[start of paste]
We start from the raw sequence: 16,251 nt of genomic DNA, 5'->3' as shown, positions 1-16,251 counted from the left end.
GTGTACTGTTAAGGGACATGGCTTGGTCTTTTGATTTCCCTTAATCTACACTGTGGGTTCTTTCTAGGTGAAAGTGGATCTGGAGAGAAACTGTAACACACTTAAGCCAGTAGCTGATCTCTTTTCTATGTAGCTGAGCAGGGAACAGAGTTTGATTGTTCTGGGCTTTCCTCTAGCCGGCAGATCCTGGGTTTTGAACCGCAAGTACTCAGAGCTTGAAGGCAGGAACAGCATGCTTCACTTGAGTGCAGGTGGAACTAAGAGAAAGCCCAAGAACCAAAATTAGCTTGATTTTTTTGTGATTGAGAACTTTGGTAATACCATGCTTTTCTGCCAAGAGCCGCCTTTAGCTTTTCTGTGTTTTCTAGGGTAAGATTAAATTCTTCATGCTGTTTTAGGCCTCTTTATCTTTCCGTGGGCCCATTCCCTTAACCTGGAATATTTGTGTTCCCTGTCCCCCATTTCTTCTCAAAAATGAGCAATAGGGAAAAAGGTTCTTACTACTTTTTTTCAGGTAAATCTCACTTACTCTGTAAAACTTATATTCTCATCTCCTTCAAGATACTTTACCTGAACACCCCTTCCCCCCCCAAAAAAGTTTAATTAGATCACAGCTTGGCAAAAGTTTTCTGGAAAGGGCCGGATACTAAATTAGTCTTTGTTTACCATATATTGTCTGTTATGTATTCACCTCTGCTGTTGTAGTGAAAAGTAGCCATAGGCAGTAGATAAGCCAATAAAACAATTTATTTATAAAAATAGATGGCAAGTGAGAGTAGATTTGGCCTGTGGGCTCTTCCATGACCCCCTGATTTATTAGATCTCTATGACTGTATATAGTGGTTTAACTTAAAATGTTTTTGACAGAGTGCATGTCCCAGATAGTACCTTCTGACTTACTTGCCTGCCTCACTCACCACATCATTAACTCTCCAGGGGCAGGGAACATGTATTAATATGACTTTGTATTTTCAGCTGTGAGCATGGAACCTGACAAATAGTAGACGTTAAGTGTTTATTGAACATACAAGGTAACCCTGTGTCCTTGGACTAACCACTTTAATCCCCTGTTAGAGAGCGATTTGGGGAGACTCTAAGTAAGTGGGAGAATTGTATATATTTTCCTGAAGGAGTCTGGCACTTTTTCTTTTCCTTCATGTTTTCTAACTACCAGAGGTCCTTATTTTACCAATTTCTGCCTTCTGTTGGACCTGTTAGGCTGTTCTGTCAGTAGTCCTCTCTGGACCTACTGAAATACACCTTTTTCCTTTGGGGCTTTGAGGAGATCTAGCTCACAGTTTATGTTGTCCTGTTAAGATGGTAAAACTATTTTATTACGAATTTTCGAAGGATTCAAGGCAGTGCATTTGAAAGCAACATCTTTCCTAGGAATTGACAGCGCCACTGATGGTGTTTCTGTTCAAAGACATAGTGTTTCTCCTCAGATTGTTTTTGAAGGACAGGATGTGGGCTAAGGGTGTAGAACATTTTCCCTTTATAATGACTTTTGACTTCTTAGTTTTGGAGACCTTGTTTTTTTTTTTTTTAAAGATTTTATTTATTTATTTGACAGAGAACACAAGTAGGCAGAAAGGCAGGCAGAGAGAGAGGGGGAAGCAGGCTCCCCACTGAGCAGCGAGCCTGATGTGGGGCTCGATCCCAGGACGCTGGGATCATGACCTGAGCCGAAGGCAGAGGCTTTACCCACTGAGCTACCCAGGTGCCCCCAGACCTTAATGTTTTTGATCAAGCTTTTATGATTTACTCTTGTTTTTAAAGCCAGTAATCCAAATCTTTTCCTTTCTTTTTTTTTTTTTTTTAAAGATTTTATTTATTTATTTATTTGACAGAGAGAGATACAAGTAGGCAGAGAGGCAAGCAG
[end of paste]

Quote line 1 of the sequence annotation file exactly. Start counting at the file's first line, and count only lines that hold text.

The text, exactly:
We start from the raw sequence: 16,251 nt of genomic DNA, 5'->3' as shown, positions 1-16,251 counted from the left end.